As we begin to see the higher cost and increased restrictiveness of the Affordable Care Act (ACA also affectionately known as Obamacare), consumers are realizing there is no such thing as free healthcare. The law, which was promulgated as a panacea for repairing our health system only addresses cost and not quality, access or choice. It is clear now that for the majority of Americans the cost of insurance has gone way up.
The rollout of the ACA was seriously flawed, way too expensive and may actually cause the demise of the current system within five years. One thing is for sure. It will get much worse before it gets better.
So what would replace the current system? Part of this answer depends on whether our elected officials will do the right thing (repeal ACA) or keep cultivating relationships with the medical–industrial complex. We predict for the near future (five to ten years) we will still have a multi-tiered delivery system that will contain the following:
Convenience, Technology and Wireless Monitoring
- Your Internet-connected mobile device will join you to practitioners that can answer your questions. Services are already available that offer this. This will be a pay-as-you-go fee-based service or a subscription concept. It will be convenient but will not provide the continuity of care or relationship you would have with your personal health practitioner.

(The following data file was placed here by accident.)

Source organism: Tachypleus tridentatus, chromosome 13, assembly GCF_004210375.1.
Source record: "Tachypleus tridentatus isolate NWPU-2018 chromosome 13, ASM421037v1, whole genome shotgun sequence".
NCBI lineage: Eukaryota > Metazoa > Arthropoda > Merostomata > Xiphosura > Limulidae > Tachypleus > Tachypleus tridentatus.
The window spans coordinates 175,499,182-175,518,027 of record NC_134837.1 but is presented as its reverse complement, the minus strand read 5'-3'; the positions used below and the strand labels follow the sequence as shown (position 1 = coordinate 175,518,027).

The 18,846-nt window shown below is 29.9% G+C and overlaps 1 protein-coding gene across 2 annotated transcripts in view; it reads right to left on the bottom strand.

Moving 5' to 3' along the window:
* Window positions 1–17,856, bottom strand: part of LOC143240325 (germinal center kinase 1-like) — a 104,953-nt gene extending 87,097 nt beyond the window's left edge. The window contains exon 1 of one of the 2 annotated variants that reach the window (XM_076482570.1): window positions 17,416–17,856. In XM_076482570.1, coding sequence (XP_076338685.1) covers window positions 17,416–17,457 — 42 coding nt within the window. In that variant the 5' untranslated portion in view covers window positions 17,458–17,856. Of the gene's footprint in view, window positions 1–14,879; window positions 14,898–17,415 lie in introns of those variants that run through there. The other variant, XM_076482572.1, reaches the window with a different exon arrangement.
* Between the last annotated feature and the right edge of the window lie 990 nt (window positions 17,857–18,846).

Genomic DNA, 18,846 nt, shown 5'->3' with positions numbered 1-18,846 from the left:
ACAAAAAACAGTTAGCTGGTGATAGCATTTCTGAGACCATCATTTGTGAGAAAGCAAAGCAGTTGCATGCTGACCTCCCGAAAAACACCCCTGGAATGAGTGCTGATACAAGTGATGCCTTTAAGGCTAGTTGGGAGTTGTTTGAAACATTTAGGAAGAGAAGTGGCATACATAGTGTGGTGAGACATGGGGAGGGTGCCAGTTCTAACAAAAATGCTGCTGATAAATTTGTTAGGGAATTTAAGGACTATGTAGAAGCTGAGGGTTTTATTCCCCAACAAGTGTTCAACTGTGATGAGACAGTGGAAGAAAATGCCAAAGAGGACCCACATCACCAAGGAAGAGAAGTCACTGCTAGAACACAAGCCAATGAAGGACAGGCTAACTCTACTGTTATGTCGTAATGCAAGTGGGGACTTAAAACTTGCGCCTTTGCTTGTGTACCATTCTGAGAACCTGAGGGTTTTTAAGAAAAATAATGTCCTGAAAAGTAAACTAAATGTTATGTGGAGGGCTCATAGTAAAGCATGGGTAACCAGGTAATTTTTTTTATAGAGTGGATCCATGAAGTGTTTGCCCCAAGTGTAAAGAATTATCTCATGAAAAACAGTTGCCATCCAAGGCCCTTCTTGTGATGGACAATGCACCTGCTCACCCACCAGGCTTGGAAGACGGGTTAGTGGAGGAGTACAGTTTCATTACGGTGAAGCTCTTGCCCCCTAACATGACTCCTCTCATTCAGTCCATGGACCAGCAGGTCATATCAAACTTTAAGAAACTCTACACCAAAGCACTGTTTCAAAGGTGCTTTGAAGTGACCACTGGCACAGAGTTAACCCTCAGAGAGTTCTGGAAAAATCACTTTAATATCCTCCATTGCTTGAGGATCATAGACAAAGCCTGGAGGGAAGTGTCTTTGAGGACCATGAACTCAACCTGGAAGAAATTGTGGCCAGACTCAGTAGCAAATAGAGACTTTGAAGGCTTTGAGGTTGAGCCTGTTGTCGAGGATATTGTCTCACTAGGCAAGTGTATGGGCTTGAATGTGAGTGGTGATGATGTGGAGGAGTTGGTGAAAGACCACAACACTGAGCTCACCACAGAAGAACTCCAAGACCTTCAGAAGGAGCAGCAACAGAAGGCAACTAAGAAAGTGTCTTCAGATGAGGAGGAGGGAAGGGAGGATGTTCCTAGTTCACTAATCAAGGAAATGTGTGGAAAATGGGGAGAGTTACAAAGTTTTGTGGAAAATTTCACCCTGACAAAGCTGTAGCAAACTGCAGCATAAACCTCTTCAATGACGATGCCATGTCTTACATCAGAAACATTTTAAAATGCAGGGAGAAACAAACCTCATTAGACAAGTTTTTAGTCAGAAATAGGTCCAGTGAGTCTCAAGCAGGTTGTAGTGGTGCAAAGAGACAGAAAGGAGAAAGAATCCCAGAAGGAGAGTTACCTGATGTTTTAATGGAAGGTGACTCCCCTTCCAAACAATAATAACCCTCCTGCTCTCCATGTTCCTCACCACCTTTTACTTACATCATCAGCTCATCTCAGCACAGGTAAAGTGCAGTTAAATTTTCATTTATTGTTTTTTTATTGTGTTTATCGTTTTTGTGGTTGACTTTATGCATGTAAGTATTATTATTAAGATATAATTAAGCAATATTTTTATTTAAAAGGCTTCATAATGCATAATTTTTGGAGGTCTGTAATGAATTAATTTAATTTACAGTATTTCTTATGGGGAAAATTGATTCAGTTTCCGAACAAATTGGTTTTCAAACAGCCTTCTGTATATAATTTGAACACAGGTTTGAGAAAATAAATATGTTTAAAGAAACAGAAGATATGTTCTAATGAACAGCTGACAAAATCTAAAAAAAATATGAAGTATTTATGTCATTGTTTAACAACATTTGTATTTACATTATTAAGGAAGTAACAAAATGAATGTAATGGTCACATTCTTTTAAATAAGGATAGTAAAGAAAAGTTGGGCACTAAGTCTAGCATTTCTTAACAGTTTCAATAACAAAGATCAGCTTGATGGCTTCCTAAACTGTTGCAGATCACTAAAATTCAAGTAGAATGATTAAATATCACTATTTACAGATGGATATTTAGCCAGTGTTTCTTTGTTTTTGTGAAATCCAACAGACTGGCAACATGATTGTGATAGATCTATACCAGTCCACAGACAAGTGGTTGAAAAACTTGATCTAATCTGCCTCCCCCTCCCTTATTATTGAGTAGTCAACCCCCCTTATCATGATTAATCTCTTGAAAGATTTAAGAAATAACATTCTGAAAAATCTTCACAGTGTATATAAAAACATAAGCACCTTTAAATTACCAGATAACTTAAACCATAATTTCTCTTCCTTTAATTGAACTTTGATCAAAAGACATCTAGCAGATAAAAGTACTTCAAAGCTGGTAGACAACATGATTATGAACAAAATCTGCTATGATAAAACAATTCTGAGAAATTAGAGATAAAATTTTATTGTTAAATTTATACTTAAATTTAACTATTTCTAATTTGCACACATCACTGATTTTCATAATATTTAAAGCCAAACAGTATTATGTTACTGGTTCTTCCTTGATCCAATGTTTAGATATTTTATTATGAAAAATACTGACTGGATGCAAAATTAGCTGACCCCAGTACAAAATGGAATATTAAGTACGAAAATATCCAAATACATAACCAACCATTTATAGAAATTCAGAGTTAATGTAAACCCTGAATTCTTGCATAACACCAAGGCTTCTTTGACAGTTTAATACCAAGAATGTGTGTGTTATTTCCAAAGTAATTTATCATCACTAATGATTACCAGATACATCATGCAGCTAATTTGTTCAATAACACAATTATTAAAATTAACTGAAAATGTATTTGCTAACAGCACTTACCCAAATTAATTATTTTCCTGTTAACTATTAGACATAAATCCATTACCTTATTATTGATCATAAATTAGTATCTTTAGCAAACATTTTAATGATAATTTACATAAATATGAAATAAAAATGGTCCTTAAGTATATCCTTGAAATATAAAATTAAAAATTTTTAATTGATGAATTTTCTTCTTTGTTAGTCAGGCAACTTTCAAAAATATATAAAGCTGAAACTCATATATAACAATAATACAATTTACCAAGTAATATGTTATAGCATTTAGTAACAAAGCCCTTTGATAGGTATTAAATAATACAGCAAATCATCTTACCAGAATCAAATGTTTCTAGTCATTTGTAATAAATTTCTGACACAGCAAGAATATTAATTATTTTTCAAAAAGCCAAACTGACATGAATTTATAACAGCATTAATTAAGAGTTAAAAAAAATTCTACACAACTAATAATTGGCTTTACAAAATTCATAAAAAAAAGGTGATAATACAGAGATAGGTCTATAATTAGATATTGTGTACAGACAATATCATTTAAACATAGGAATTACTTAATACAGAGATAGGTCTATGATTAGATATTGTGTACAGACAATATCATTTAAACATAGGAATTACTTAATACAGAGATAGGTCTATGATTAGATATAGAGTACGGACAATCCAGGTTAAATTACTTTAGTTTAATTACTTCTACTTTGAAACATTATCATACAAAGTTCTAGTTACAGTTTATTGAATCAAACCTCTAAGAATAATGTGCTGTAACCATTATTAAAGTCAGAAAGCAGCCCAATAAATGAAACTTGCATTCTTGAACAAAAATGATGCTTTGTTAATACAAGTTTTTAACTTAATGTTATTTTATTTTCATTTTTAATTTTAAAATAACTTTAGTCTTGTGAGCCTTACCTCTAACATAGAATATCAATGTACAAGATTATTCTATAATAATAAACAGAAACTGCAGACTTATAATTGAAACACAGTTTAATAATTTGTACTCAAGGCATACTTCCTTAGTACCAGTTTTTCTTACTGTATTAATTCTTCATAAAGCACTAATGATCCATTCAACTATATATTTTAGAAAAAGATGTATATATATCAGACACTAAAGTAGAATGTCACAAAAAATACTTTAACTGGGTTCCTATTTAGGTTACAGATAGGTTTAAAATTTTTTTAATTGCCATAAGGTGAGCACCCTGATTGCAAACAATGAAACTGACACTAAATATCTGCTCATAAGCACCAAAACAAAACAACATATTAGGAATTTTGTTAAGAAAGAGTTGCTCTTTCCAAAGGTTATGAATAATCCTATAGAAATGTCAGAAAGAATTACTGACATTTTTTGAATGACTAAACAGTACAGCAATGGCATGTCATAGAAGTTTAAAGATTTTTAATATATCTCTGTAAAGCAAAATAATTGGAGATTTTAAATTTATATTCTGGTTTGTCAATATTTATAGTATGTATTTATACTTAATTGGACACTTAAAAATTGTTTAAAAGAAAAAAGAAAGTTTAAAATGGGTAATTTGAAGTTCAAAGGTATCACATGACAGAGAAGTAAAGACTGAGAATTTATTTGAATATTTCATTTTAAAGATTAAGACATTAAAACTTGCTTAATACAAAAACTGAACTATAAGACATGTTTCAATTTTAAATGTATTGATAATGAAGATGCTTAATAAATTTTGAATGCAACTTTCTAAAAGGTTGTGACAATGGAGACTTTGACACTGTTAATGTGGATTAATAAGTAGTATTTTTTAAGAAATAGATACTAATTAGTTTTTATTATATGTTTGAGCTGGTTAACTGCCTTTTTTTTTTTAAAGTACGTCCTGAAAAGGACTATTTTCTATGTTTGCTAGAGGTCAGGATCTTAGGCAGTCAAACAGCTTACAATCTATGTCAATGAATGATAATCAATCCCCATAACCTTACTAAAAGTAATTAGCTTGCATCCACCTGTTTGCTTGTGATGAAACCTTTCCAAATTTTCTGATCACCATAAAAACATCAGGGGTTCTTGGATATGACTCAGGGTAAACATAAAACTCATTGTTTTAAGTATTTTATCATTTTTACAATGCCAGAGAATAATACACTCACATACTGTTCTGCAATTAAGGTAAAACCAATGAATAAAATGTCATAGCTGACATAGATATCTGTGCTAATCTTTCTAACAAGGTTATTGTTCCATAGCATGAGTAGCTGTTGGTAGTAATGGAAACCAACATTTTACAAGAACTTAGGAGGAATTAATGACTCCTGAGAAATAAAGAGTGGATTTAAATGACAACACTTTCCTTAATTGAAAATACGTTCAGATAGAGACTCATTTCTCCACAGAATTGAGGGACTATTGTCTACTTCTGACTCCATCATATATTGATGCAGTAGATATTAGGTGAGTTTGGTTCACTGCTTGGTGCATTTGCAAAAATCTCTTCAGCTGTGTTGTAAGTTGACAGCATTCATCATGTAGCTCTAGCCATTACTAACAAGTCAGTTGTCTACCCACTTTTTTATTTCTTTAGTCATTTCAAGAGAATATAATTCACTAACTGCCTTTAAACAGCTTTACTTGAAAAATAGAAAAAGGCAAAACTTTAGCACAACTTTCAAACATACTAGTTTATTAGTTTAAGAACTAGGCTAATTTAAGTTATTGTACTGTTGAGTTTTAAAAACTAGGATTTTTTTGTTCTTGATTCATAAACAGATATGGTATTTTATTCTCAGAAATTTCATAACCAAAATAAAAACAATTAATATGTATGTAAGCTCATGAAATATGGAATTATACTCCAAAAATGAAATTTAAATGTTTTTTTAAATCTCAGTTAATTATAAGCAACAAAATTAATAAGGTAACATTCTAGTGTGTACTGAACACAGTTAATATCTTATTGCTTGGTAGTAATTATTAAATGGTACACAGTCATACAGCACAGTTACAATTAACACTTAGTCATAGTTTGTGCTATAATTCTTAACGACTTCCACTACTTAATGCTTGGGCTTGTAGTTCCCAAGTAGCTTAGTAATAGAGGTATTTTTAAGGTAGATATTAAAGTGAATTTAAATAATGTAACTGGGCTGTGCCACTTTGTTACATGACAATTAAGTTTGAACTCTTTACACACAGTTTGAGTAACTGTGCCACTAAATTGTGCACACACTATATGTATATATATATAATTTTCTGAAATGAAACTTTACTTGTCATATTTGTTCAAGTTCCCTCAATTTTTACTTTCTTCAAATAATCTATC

- We expect to see more digitized monitoring of bodily functions and online recordkeeping that allows multiple practitioners to access your information. This is already possible but not widespread. It will become more popular with younger people who are more tech savvy. Older people will be more concerned with privacy of health information and may shy away from cloud-stored records.
- There is already nanotechnology that can examine you from the inside and transmit information and images to remote servers where the data is analyzed for diagnosis or monitoring. This will be more prevalent as the cost of technology goes down with more people adopting the service.
- New high tech procedures are already allowing organs to be grown from autologous cells. And they can actually “print” organs on 3-D printers. These state-of-the art procedures will remain high-priced and available to only a few until the procedures become more commonplace and more practitioners are trained to do them.
- High-priced, high-tech procedures will not be widely available to the average person after the ACA has been fully rolled out.